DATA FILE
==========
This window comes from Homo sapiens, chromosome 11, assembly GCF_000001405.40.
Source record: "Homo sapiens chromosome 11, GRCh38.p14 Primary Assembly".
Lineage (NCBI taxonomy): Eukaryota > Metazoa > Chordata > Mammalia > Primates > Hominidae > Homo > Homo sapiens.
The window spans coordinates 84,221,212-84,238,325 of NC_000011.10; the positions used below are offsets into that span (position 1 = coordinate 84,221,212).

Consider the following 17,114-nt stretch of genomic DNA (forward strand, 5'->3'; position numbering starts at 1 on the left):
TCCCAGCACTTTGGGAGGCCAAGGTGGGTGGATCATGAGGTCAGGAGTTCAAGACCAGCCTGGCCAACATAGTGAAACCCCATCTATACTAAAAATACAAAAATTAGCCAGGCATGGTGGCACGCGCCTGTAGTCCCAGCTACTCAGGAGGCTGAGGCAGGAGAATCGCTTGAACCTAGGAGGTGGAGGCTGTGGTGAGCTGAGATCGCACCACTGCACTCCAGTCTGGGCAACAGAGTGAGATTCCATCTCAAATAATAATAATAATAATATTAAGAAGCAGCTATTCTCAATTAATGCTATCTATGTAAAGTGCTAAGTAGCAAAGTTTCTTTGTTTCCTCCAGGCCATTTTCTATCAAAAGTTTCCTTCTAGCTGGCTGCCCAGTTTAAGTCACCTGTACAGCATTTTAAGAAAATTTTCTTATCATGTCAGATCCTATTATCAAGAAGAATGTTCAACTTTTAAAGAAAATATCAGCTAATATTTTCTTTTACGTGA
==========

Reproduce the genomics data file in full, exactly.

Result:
This window comes from Homo sapiens, chromosome 11, assembly GCF_000001405.40.
Source record: "Homo sapiens chromosome 11, GRCh38.p14 Primary Assembly".
Lineage (NCBI taxonomy): Eukaryota > Metazoa > Chordata > Mammalia > Primates > Hominidae > Homo > Homo sapiens.
The window spans coordinates 84,221,212-84,238,325 of NC_000011.10; the positions used below are offsets into that span (position 1 = coordinate 84,221,212).

Consider the following 17,114-nt stretch of genomic DNA (forward strand, 5'->3'; position numbering starts at 1 on the left):
TCCCAGCACTTTGGGAGGCCAAGGTGGGTGGATCATGAGGTCAGGAGTTCAAGACCAGCCTGGCCAACATAGTGAAACCCCATCTATACTAAAAATACAAAAATTAGCCAGGCATGGTGGCACGCGCCTGTAGTCCCAGCTACTCAGGAGGCTGAGGCAGGAGAATCGCTTGAACCTAGGAGGTGGAGGCTGTGGTGAGCTGAGATCGCACCACTGCACTCCAGTCTGGGCAACAGAGTGAGATTCCATCTCAAATAATAATAATAATAATATTAAGAAGCAGCTATTCTCAATTAATGCTATCTATGTAAAGTGCTAAGTAGCAAAGTTTCTTTGTTTCCTCCAGGCCATTTTCTATCAAAAGTTTCCTTCTAGCTGGCTGCCCAGTTTAAGTCACCTGTACAGCATTTTAAGAAAATTTTCTTATCATGTCAGATCCTATTATCAAGAAGAATGTTCAACTTTTAAAGAAAATATCAGCTAATATTTTCTTTTACGTGA